Mike Ashley
Mike Ashley, founder of sports clothing retailer Sports Direct gives evidence to the business, skills and innovation parliamentary select committee in Westminster, LondonReuters

Sports Direct owner Mike Ashley has admitted his company may have got too big for him to control. Appearing before MPs on June 7, he admitting that at a "specific time" he paid his staff at a warehouse in Derbyshire the equivalent of less than minimum wage.

The billionaire said the rapid expansion of his sportswear retail company meant he was forced to employ around 80% of his workforce on zero-hour contracts and admitted he felt an "unpleasant surprise" after hearing of allegations of poor treatment and sexual harassment from his staff.

Ashley was giving evidence after being summoned by MPs to appear before the business, innovation and skills (BIS) select committee. Steve Turner, assistant general secretary of union Unite, told MPs before Ashley appeared that conditions at the warehouse resembled a "workhouse" or "gulag".

Following an undercover investigation by the Guardian which revealed a Sports Direct warehouse in Shirebrook implemented a strict surveillance operation against temporary staff. The tannoy speaker was reportedly used to publicly "name and shame" workers on the floor.

The investigation also showed staff were docked 15 minutes pay if they arrived for work one minute late and were effectively paid less than minimum wage as a result of 15-minute searches after their shifts, for which they did not receive overtime.

Speaking to MPs on the committee, Ashley highlighted the "bottlenecking" at security checks meaning hundreds of staff had to queue before being cleared resulting in a loss of pay as "some of those issues" he has since addressed. When asked whether the bottlenecking at security meant he had been paying his staff below minimum wage, Ashley answered: "On that specific point, for that specific bit of time, yes." He added changes had been made indicating there was now a "constant flow" which should have eliminated the problem.

Ashley also admitted the docking of pay for arriving a minute late was "unacceptable" and hoped the policy had changed. However, he said he was "terrified" the company may not have actually dropped the policy as he did not personally abolish it and was unaware who set it up in the first place.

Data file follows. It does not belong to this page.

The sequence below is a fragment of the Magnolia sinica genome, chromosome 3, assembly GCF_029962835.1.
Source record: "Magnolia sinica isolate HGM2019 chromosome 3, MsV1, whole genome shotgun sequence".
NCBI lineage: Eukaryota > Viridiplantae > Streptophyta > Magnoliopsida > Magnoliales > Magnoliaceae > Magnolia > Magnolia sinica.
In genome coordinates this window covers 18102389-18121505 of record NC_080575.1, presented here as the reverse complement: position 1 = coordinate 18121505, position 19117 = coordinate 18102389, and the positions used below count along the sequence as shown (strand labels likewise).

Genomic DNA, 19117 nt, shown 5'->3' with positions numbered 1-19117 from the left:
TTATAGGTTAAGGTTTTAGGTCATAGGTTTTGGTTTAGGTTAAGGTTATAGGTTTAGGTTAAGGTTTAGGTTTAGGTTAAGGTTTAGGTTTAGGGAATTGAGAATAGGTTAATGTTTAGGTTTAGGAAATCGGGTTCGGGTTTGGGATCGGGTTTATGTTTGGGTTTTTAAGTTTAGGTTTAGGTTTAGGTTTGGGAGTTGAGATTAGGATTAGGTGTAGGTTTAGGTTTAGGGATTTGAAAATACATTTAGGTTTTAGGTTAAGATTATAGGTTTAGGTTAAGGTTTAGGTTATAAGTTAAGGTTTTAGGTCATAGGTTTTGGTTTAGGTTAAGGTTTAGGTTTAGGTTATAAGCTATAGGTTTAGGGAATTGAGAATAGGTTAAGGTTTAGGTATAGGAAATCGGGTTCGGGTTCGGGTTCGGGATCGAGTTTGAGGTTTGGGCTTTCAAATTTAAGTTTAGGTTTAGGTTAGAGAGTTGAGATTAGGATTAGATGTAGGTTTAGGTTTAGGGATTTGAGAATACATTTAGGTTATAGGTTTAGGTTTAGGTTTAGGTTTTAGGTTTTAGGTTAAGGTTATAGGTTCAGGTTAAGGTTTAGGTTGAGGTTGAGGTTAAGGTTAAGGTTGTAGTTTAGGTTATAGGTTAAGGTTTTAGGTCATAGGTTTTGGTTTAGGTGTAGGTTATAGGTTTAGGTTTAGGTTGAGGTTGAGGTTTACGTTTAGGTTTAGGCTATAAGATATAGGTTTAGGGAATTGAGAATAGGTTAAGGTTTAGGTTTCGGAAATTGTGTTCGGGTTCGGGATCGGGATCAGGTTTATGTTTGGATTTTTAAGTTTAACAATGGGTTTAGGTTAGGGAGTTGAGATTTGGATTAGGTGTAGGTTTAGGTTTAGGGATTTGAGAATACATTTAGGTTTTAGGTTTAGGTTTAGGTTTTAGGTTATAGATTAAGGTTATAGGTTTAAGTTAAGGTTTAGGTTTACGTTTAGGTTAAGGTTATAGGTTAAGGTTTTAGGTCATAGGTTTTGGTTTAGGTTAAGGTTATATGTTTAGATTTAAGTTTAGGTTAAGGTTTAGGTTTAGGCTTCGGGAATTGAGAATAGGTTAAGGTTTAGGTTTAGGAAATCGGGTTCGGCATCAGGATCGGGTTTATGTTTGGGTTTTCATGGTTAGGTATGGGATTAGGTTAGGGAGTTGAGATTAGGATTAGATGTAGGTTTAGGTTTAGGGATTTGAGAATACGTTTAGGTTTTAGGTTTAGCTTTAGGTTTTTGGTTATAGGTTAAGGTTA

Ashley explained he could not "look after every single thing" that went on in his company. "I can only do my best and my best may not be good enough," he added.

When asked whether Sports Direct had become too big a company for him to manage, Ashley admitted "probably, a long time ago". He continued: "I can accept the criticism of some of the things that you've said to me today would actually lead me to believe that it's definitely outgrown me. [That has] shocked me what you've said to me today."

The committee also heard damning evidence of a "culture of fear" from Sports Direct staff who were given "strikes" for taking toilet breaks deemed too long or going to get a drink of water. Recruitment agency Transline, who work with the company, admitted only 45 out of 2000 workers responded to their recent questionnaire about customer satisfaction, with the MPs suggesting this was because staff were "scarred" to discuss the conditions at the warehouse for fear of reprisals.

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Workers union Unite also claimed there had been 110 call-outs to the ambulance service at the Shirebrook warehouse, including five for childbirth and miscarriage-related issues and one woman who allegedly gave birth in the staff toilets rather than risk taking the day off.

Ashley suggested the "excessive" call-outs to the warehouse may be down to employees possibly being "over quick" to call 999 when staff felt unwell. Addressing claims the warehouse tannoy was being used to "harangue", Ashley said he believed the claims were "a bit of a myth" but added: "If we are abusing it, we deserve the cane."

In March, the company saw shares plummet over 12.5% following the negative publicity surrounding the alleged "Victorian" work practices, as Ashley admitted the company had not been trading well. "We are in trouble, we are not trading very well," he said. "We can't make the same profit we made last year."